Mary Beth Writes

What do you miss?  What, in our new pandemical world do you miss most from our pre-pandemical world?You know, the one we lived in till two weeks ago?

I don’t mean the heartbreaking realities such as safe medical care providers and enough places to go should one become ill and the loved ones that we are losing.

I just mean, what are we getting used to? Or trying to get used to. What might we never go back to?

I am observing how complicated getting groceries has become. Last week we placed an online order and the earliest we could pick it up was three days later. So, logically, Monday while eating stuff we bought Saturday, we made a new list. This earliest assured time to get it would be via delivery to us Friday night at 8:00. We looked at each other and shrugged. It isn’t like we have Friday night plans. 

Maybe a routine will fall into place around this but it feels onerous to be this proactive about groceries. Then, of course, one thinks about people who don’t have paychecks, don’t have income, are generally poor, or who live in harm’s way most of the time. 

So get over yourself, Danielson. 

But I really do miss not thinking about groceries five days before I need them.

(Since I wrote this, a friend mentioned in an email that she is connected to Instacart. She got what she ordered one hour after she ordered it for a 5% surcharge.  Which is less than we are paying.  I guess we are figuring this out together, right?)

I miss the background bustle of the world.  I miss knowing there are people at work, kids at school, customers scrounging endcaps at Target, singers at choir rehearsals, board members at boards. I even miss sports enthusiasts in stadiums. Though did you know authorities are pinning the disastrous Coronavirus calamity in Italy and now to Spain to ONE big soccer game (Italy vs Spain) played in Bergamo two days before the first infections began? https://time.com/5809848/game-zero-soccer-game-italy/

Yesterday I walked to, through, and then back home from downtown Waukesha. In that whole 70-minute walk I only passed five people and two of them were with each other. Most everything downtown is closed except for the exotic fish store. In case you suddenly need tetras? I also walked by the liquor store and thank God it’s open. I bet one can place an order and pick it up in less than four days...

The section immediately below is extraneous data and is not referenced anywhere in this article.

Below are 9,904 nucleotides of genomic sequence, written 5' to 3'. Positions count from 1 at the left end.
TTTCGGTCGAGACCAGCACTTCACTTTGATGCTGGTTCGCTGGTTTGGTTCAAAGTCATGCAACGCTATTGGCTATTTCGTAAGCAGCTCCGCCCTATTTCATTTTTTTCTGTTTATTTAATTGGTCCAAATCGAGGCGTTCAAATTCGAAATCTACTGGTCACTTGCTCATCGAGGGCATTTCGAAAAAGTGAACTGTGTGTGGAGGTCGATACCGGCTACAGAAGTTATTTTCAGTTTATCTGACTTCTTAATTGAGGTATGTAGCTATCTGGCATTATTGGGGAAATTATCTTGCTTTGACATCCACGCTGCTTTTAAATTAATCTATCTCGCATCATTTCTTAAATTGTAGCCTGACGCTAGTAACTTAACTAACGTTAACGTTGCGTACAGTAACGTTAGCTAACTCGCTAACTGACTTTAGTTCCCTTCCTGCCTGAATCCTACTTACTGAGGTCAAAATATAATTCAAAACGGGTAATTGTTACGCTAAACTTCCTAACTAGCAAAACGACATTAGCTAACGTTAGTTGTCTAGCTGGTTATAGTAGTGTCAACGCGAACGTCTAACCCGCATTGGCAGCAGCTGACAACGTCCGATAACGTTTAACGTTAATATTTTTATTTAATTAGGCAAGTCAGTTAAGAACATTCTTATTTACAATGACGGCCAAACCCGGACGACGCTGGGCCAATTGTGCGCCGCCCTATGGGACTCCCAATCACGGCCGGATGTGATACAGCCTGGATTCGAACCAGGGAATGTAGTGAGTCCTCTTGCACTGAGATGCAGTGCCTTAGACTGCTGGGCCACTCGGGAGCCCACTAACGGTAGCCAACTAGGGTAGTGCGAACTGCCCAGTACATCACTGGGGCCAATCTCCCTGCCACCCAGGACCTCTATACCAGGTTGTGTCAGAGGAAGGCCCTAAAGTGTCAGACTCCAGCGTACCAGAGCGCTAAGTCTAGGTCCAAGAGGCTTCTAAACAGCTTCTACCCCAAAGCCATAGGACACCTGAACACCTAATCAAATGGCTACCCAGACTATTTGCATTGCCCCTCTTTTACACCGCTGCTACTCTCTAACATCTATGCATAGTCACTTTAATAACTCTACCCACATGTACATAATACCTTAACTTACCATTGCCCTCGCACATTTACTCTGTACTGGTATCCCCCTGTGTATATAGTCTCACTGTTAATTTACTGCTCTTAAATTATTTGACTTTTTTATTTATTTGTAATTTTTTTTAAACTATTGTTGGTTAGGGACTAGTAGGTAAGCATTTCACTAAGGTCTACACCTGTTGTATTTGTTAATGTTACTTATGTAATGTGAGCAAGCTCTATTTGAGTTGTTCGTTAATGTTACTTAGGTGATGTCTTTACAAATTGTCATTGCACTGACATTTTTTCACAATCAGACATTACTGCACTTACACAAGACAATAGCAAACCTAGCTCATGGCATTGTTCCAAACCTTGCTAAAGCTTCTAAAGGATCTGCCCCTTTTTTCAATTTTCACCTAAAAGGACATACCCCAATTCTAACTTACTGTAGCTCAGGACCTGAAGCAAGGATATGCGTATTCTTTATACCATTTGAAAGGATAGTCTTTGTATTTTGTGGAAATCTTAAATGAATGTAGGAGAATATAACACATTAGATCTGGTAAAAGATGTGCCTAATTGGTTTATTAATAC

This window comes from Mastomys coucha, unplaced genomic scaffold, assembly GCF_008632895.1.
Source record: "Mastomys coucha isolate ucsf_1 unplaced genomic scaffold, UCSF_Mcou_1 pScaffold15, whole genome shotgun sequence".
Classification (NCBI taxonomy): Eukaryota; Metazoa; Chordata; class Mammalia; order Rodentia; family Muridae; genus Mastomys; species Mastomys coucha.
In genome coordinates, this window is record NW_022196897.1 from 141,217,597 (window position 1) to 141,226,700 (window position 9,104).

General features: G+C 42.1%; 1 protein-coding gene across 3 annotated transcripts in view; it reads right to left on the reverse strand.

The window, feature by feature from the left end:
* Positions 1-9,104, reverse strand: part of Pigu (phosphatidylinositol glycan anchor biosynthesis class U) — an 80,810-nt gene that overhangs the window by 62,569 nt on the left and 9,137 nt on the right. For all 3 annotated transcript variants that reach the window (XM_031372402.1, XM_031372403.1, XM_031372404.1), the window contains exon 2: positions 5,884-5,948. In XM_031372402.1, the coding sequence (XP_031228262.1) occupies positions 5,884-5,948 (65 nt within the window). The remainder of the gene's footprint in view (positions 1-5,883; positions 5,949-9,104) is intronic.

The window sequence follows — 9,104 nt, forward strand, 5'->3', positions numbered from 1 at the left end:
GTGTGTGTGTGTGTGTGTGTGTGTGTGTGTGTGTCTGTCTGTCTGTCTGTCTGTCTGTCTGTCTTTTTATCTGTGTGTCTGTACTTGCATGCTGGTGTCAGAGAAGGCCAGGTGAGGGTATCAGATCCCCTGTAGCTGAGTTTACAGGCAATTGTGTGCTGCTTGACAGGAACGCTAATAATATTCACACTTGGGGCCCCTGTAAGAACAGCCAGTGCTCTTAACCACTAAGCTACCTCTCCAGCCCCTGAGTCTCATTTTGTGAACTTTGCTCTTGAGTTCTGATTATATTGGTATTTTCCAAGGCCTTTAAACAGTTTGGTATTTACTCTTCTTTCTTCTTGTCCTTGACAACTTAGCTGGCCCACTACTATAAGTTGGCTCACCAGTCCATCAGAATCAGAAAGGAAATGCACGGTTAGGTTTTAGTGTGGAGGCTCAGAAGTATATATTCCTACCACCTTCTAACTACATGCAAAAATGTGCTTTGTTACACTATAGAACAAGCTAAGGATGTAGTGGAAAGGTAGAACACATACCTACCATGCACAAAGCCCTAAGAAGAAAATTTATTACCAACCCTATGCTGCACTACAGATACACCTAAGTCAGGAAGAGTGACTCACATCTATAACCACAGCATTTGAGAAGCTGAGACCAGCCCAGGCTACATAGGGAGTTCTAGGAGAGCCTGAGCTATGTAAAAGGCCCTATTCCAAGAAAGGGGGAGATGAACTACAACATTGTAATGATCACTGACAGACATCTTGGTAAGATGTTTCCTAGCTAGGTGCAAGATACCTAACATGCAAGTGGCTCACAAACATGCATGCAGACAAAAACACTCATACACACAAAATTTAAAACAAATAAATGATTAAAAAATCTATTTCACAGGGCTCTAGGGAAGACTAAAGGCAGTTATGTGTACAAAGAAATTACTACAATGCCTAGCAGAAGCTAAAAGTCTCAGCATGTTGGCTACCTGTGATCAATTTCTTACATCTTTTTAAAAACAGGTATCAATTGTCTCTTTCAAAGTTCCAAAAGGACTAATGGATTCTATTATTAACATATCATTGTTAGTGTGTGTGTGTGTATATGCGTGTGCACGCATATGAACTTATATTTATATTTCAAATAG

The quietness is unsettling. I’ve read that explorers and traders in north America in the 1600’s and 1700’s would sometimes come upon native villages where houses still stood, crops were growing, dogs were wandering, but all the inhabitants were lying where they had died. We won’t come to that but this quietness rings a warning.

Today (while walking, what else do I do?)  I saw three adults standing six feet from each other while talking and laughing. They all waved to me and I waved back.  Who could have guessed this would become a treasured moment in a person’s day?

You are watching or not paying attention to the news as much as you can stand to know what’s happening, or as much as you are trying to create some distance from the loss and fear. I’m not here to update you on the news. It’s everywhere.

But I think of this. Movies, television, and books have trained us to think that war and catastrophe are events that begin, ensue, occur, and then end.  War is guys in uniforms blasting away at each other. War is terrified women running for their lives with their babes in their arms. Catastrophe is the hurricane bashing, the flood spilling, the fire cascading down a mountainside. 

All these things are true. But we forget that calamity is also the little stuff.  How we get our food. What we tell our teenagers when they want to go out, but they can’t. How we decide who gets to watch what on TV tonight. The half-baked art projects we try to do with the grandkids. The extra lullabies and stories for our littlest ones. It’s waving at people we don’t know who wave back, because it feels so good to acknowledge each other. It’s virtual church and facetiming friends and the incredible amount of touching and funny stuff on Facebook and Twitter.

We are coping, observing, and changing. All of us together.

 

 

 

 

 

 

 

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On the plus: less laundry, cleaner house, more walking, catching up on paperwork, more reading, sharing coffee with a friend- outside and 6ft apart, happy to donate to those helping 'the cause'. Currently: coming up with something fun to do with my grandkids through the sliding glass door....hmmm
Mary Beth's picture

Good question. We can read to our toddler before her nap - but that probably isn't as appealing to a 6 and 8 year old. How are we all interacting with children in this time? Good question.

My husband and I are “seniors”, now, and retired, like you and Len. So my week was regular babysitting gigs for a few of my grandkids, lunch with my amazing 100(!) y/o mom, and church. All the anchor points of the week are gone now; I’m not even sure what day it is! Lois
Mary Beth's picture

Yup, all day today it was Wednesday until, wups, it is Thursday. I have kids (you know them!) who could use us to help do serious lifting on the child care while they work from home - but their intersections with the world are too great and the most vulnerable people are probably us. The markers are skewed.

TY

A woman on our neighborhood site "next door.com is writing about how she's dealing with the day to day stuff so I recommended that she and anyone else so inclined look your sight up...

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